“Fine then, we’ll go see the magnolias. And I’ll read you a few lines from old Willy.”

 

“Ok, I’ll get better for you and the magnolias,” she said softly, before breaking into a series of hacking coughs that made me wince. I took her in my arms and patted her back to ease her coughing. Smoothing her hair, I said, “Just relax, you shouldn’t exert yourself.”

 

She smiled. That special smile which was reserved only for me. “… I never meant to,” she whispered to herself.

 

“Never meant to what?” I asked, wondering if the medicines were making her delusional. “Nothing, you sleep. I’ll be fine. We don’t want you falling sick, do we?”

 

Reluctantly I complied, promising to return the next day.

 

I came back next morning and stood outside the door to her little cottage, waiting to be allowed in. It was a routine. I’d knock, she’d open the door, and then the hours would pass by in a flash. She’d laugh at my renditions of ‘poetry’, shake her head at my craziness and get me some tea. Once I jokingly asked her, “I hope you’re not falling in love with old Willy; you seem to like his writing so much.”

 

She had cocked her head, and said, “Well… you never know…”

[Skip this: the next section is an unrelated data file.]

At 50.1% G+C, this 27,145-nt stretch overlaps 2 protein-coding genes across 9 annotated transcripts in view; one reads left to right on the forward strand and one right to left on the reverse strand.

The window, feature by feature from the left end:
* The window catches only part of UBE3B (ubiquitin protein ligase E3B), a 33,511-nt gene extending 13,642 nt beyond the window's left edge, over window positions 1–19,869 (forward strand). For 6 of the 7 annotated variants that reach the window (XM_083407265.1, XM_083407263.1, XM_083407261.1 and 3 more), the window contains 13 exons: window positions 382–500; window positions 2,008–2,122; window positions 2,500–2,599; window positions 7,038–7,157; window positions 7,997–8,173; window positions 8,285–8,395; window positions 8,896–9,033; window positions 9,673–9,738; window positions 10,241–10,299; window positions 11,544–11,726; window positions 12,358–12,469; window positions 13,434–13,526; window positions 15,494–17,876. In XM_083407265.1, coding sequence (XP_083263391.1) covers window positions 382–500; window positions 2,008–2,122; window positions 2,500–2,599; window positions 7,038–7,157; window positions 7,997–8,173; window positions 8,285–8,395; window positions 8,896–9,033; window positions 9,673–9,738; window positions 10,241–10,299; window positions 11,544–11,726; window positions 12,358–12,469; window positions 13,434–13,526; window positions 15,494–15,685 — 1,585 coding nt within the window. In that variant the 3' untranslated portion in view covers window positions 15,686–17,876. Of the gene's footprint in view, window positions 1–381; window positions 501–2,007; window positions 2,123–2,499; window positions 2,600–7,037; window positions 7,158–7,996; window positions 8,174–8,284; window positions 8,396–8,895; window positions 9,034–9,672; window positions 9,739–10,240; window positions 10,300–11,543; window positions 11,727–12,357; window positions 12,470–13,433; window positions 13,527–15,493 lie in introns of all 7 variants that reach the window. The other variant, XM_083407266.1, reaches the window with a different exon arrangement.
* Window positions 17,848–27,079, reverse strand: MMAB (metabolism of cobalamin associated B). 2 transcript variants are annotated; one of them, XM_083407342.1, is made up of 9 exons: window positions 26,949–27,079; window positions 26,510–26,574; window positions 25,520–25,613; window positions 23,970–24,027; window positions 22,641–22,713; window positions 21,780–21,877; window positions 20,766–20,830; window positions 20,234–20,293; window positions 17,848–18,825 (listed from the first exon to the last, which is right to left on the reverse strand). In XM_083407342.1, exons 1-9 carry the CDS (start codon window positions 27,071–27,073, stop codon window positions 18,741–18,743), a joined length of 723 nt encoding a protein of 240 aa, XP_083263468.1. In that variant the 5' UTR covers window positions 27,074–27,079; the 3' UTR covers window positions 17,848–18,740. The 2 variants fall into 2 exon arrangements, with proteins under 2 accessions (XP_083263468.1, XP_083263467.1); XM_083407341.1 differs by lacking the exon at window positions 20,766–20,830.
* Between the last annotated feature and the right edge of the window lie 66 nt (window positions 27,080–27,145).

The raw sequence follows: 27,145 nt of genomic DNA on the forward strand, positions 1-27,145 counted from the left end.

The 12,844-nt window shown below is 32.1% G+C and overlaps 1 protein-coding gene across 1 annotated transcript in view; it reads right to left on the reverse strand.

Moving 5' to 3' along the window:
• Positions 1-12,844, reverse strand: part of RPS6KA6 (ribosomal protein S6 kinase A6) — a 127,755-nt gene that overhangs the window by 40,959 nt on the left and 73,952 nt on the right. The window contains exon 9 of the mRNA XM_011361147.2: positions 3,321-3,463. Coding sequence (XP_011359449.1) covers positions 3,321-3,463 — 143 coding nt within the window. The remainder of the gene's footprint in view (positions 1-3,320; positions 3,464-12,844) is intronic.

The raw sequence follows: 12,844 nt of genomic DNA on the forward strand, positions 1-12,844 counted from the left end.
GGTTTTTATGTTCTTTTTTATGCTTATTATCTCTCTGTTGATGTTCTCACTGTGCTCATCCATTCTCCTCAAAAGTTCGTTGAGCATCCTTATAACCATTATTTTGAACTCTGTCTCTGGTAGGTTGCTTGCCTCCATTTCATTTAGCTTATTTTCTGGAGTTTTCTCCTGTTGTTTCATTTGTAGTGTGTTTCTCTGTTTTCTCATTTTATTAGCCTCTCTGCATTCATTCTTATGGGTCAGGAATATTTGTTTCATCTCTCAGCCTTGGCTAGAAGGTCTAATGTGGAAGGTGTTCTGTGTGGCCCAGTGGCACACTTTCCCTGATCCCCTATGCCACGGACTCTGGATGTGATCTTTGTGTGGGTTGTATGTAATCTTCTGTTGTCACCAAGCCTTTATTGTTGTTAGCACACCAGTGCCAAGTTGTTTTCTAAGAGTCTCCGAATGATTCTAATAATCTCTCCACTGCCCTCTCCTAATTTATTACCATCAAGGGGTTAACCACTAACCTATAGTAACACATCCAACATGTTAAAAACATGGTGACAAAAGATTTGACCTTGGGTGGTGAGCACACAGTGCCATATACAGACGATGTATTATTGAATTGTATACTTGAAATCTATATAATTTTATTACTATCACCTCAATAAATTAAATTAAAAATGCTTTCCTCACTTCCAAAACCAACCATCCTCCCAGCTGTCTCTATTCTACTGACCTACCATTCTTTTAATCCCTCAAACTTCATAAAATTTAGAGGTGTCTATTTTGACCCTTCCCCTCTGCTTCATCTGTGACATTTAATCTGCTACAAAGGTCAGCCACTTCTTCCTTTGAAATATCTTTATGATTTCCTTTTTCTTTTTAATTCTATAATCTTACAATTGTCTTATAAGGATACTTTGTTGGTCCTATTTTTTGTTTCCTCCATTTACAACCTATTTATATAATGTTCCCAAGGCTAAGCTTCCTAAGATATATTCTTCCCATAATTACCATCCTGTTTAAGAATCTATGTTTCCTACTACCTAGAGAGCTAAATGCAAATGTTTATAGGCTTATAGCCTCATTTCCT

I had chased her around her little lawn for fifteen minutes till both of us had collapsed – laughing and panting to catch our breath.

 

Still, the routine was anything but mundane. Just the thought of her was reason enough to begin a new day with a smile. She was the one who kept my life from plunging back into the depths of despair and madness.

 

I frowned as I knocked again – how come she was sleeping late today?

 

I saw her neighbour walk to his front door, laden with grocery bags. He stopped when he saw me, “She’s not at home. She had to be taken to the hospital last night. She’s probably still there.”

 

I stood rooted to the spot, watching the burly man hug his family, as he went in to the warmth of his home. She wasn’t home, to open the door and let me in with a smile. Somewhere deep inside me, I felt a part of the world I had built over the last two years crack.

 

Everything was a haze, as I got into my spanking new Toyota Prius (that she had me replace my Hummer H2 with) and sped all the way to the hospital. The magnolias I had got for her lay forgotten at her doorstep.

13 comments:

Mukund said...

I am waiting for the next post... felt bad for our hero though...

Anu said...

Glad I bumped my way into here.

Brilliant! Read all 5 in a go! :)

Can hardly for the next.... Keep 'em coming... A breath of fresh air!

Aquarius said...